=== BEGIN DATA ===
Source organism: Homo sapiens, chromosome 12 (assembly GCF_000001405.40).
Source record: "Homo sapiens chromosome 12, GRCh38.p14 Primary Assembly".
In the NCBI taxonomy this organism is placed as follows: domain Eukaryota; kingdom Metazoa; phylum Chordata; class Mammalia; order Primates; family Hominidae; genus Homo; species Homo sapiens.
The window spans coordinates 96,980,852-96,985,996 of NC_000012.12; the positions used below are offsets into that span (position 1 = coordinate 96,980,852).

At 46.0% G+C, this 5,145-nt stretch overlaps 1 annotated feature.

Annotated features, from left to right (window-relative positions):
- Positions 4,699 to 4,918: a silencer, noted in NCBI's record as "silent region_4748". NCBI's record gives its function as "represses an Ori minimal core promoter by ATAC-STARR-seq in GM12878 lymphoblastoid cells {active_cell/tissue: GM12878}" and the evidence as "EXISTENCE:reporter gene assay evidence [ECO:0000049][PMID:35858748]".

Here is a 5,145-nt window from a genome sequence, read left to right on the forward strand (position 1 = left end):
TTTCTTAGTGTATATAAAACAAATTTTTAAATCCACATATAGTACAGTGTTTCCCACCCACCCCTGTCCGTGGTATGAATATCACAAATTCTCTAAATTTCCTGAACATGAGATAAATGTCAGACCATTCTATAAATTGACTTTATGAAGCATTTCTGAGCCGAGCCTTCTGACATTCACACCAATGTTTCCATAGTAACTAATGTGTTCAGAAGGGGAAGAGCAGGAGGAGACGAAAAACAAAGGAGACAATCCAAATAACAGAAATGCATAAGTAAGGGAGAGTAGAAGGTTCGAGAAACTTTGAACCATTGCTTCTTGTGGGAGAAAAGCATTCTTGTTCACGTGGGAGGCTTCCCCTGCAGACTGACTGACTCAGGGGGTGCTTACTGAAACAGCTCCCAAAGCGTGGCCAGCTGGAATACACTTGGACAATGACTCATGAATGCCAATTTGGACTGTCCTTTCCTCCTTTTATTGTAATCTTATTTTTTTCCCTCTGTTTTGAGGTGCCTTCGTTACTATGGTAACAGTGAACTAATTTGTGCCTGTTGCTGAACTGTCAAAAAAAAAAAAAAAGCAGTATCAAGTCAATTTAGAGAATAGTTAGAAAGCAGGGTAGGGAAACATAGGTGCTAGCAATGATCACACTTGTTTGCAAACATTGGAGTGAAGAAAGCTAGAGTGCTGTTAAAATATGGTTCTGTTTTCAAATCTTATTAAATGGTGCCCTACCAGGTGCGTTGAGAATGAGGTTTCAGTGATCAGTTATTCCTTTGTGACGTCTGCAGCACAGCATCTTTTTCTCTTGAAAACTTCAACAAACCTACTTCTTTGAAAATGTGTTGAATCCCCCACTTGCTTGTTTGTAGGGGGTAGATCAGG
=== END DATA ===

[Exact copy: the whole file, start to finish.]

Source organism: Homo sapiens, chromosome 12 (assembly GCF_000001405.40).
Source record: "Homo sapiens chromosome 12, GRCh38.p14 Primary Assembly".
In the NCBI taxonomy this organism is placed as follows: domain Eukaryota; kingdom Metazoa; phylum Chordata; class Mammalia; order Primates; family Hominidae; genus Homo; species Homo sapiens.
The window spans coordinates 96,980,852-96,985,996 of NC_000012.12; the positions used below are offsets into that span (position 1 = coordinate 96,980,852).

At 46.0% G+C, this 5,145-nt stretch overlaps 1 annotated feature.

Annotated features, from left to right (window-relative positions):
- Positions 4,699 to 4,918: a silencer, noted in NCBI's record as "silent region_4748". NCBI's record gives its function as "represses an Ori minimal core promoter by ATAC-STARR-seq in GM12878 lymphoblastoid cells {active_cell/tissue: GM12878}" and the evidence as "EXISTENCE:reporter gene assay evidence [ECO:0000049][PMID:35858748]".

Here is a 5,145-nt window from a genome sequence, read left to right on the forward strand (position 1 = left end):
TTTCTTAGTGTATATAAAACAAATTTTTAAATCCACATATAGTACAGTGTTTCCCACCCACCCCTGTCCGTGGTATGAATATCACAAATTCTCTAAATTTCCTGAACATGAGATAAATGTCAGACCATTCTATAAATTGACTTTATGAAGCATTTCTGAGCCGAGCCTTCTGACATTCACACCAATGTTTCCATAGTAACTAATGTGTTCAGAAGGGGAAGAGCAGGAGGAGACGAAAAACAAAGGAGACAATCCAAATAACAGAAATGCATAAGTAAGGGAGAGTAGAAGGTTCGAGAAACTTTGAACCATTGCTTCTTGTGGGAGAAAAGCATTCTTGTTCACGTGGGAGGCTTCCCCTGCAGACTGACTGACTCAGGGGGTGCTTACTGAAACAGCTCCCAAAGCGTGGCCAGCTGGAATACACTTGGACAATGACTCATGAATGCCAATTTGGACTGTCCTTTCCTCCTTTTATTGTAATCTTATTTTTTTCCCTCTGTTTTGAGGTGCCTTCGTTACTATGGTAACAGTGAACTAATTTGTGCCTGTTGCTGAACTGTCAAAAAAAAAAAAAAAGCAGTATCAAGTCAATTTAGAGAATAGTTAGAAAGCAGGGTAGGGAAACATAGGTGCTAGCAATGATCACACTTGTTTGCAAACATTGGAGTGAAGAAAGCTAGAGTGCTGTTAAAATATGGTTCTGTTTTCAAATCTTATTAAATGGTGCCCTACCAGGTGCGTTGAGAATGAGGTTTCAGTGATCAGTTATTCCTTTGTGACGTCTGCAGCACAGCATCTTTTTCTCTTGAAAACTTCAACAAACCTACTTCTTTGAAAATGTGTTGAATCCCCCACTTGCTTGTTTGTAGGGGGTAGATCAGG